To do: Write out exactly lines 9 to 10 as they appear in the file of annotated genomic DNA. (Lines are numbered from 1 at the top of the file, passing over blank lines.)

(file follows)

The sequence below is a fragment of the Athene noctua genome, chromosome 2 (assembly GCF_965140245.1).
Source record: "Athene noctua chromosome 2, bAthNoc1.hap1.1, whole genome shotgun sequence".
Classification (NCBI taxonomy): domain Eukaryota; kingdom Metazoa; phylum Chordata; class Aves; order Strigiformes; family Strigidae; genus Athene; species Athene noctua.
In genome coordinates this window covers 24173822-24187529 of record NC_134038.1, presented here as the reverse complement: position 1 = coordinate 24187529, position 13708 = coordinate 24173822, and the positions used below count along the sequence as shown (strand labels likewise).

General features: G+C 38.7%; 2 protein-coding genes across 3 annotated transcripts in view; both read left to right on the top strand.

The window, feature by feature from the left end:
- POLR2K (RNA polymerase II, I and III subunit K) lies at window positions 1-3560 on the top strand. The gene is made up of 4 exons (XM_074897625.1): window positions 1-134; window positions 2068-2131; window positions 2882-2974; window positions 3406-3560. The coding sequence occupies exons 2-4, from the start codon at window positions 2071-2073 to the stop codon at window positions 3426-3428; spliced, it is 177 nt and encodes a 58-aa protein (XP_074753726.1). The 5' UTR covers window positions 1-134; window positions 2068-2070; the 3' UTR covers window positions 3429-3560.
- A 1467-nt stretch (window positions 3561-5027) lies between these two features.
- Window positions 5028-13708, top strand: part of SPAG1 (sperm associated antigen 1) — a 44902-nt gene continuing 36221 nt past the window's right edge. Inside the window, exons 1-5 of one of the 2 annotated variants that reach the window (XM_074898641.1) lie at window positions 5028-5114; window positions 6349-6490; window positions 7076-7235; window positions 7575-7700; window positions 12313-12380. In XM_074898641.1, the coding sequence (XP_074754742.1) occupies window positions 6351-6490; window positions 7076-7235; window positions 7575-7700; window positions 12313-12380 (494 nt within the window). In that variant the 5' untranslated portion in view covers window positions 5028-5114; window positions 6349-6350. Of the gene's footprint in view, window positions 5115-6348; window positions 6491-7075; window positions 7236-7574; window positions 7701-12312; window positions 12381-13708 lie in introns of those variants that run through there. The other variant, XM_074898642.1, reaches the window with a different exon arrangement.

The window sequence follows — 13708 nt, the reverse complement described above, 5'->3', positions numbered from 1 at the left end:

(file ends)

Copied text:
- Window positions 5028-13708, top strand: part of SPAG1 (sperm associated antigen 1) — a 44902-nt gene continuing 36221 nt past the window's right edge. Inside the window, exons 1-5 of one of the 2 annotated variants that reach the window (XM_074898641.1) lie at window positions 5028-5114; window positions 6349-6490; window positions 7076-7235; window positions 7575-7700; window positions 12313-12380. In XM_074898641.1, the coding sequence (XP_074754742.1) occupies window positions 6351-6490; window positions 7076-7235; window positions 7575-7700; window positions 12313-12380 (494 nt within the window). In that variant the 5' untranslated portion in view covers window positions 5028-5114; window positions 6349-6350. Of the gene's footprint in view, window positions 5115-6348; window positions 6491-7075; window positions 7236-7574; window positions 7701-12312; window positions 12381-13708 lie in introns of those variants that run through there. The other variant, XM_074898642.1, reaches the window with a different exon arrangement.

The window sequence follows — 13708 nt, the reverse complement described above, 5'->3', positions numbered from 1 at the left end: